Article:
The testing procedure for real-world samples involves either using the supplied spectral libraries for reference and identification purposes or calibrating the device using pure forms of each of the chemical or drug compounds to develop user-defined libraries to test all the unknown materials under investigation. A proprietary software algorithm is included in the handheld unit in which the Raman spectrum is compared and matched with that in the library to generate a numerical hit quality index (HQI) value from which the result is determined. Analyzing samples in this way with spectral libraries ensures the identification of samples based on the Raman signature that can be related to the unique characteristics of the chemical materials, and provides a reliable testing procedure for unskilled operators required for the unambiguous identification of unknown materials. In routine use, the total scan time and decision making process takes approximately 30 s to make an assessment of a material and whether a match has been found. This is exemplified in Figure 3, which shows a Raman spectrum of pure acetaminophen in red (reference) and Tylenol (McNeil-PPC, Inc.), an OTC pain medication containing acetaminophen, as the active ingredient in blue (sample). The spectra have been offset slightly for clarity purposes, but it can be clearly seen that both spectra are almost identical, indicating a positive match.

Figure 4 shows a positive match for a sample of cocaine (blue) compared to a reference standard (red). This spectrum was actually supplied by a major metropolitan law enforcement agency in the United States, whose police officers were using it for the identification of street drugs.

Figure 5 shows the identification of the explosive TNT. The Raman spectrum of reference TNT standard is shown in red, and the unknown sample is shown in blue. Once again it can be seen that both spectra are almost identical, indicating a positive match.

If a positive identification cannot be found because of a weak Raman signal or high fluorescence, or there is just no match in the spectral library, "no match" will be displayed on the screen. Figure 6 shows a Raman spectrum for which no reference match was found in the library. When this happens, the user can submit the spectrum for further analysis and after positive identification is made, the library can be updated.


Final Thoughts

There will always be a need for law-enforcement and homeland security agencies to characterize and identify narcotics and chemicals that have been used for illegal purposes. Whether they are drugs of abuse, performance-enhancing drugs, counterfeit prescriptions, OTC medications, or hazardous and explosive materials used in acts of terrorism, the source, nature, and classification of these materials is critical to unravel the crimes committed behind their use. Handheld Raman spectroscopy is proving that it is ideally suited for this task.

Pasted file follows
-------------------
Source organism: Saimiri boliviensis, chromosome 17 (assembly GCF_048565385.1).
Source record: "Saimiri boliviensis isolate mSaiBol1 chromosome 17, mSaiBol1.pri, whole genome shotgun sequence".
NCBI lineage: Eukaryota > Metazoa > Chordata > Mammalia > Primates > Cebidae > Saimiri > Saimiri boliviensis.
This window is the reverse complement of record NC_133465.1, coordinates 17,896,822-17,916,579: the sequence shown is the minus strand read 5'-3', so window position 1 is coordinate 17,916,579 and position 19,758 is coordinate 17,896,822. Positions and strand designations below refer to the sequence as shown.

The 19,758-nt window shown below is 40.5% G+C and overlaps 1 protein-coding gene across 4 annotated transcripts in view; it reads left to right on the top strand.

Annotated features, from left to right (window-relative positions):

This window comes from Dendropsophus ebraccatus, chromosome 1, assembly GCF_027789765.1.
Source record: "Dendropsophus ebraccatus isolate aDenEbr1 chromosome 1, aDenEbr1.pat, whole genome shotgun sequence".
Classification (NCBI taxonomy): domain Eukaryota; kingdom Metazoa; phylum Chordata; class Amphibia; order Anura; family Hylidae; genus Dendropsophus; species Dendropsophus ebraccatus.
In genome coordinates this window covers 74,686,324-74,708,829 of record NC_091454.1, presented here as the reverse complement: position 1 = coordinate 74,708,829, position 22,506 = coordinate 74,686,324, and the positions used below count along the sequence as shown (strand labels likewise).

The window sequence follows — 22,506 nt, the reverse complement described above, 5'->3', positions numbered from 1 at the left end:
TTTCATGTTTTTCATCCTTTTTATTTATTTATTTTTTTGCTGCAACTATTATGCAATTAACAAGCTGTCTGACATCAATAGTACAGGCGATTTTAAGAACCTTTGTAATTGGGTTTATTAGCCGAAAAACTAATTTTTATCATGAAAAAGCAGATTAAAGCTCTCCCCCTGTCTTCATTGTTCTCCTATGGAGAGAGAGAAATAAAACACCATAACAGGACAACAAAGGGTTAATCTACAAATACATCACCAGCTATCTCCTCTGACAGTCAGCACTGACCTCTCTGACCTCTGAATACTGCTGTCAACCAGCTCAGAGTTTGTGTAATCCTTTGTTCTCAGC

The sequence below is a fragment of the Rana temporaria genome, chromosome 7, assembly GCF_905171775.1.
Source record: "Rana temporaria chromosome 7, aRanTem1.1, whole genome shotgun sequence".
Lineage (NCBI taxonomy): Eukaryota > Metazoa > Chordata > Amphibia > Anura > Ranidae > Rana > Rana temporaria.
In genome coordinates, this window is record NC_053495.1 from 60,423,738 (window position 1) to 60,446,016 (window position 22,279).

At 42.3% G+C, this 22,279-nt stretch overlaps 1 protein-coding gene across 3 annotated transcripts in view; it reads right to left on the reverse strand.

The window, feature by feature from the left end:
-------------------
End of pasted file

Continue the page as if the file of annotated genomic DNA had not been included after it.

Katherine Bakeev, PhD, is the director of analytical services and support at B&W Tek in Newark, Delaware. Robert Thomas is the principal consultant at Scientific Solutions Inc., in Gaithersburg, Maryland. Direct correspondence to:





(1) E. Lozano Diz, Pharmaceutical Manufacturing, January 2013. Available at:

(2) D. Yang and R. Thomas, Am. Pharm. Rev. (2012). Available at:

(3) R. Kalyanaraman, M. Ribick, and G. Dobler, Eur. Pharm. Rev., "Non-destructive Materials Identification Supplement," 17(5), 11–15 (2012).

(4) R. Thomas, K. Bakeev, M. Claybourn, and R. Chimenti, Spectroscopy 28(9), 36–43 (2013).

(5) Vibrational Spectroscopy of Polymers: Principles and Practice, N.J. Everall, J. Chalmers, and P.R. Griffiths, Eds. (John Wiley and Sons, Chichester, UK, 2007).

(6) B. Diehl, C.S. Chen, B. Grout, J. Hernandez, S. O'Neill, C. McSweeney, J.M. Alvarado, and M. Smith, Eur. Pharm. Rev., "Non-destructive Materials Identification Supplement," 17(5), 3–8 (2012).

(7) E.L. Izaki, Forensic Sci. Int. 202, 1–8 (2010).

(8) J.F. Kelly, T.A. Blake, B.E. Bernacki, and T.J. Johnson, Int. J. Spectrosc. 2012, Article ID 938407 (2012).

(9) "Arrest in Cancer Drug Sales in Turkey," Wall Street Journal, February 14, 2014. Available at: 3271726960510.

(10) Handbook of Raman Spectroscopy, I.R. Lewis and H.G.M. Edwards, Eds. (Practical Spectroscopy Series 28, Marcel Dekker, New York, 2001).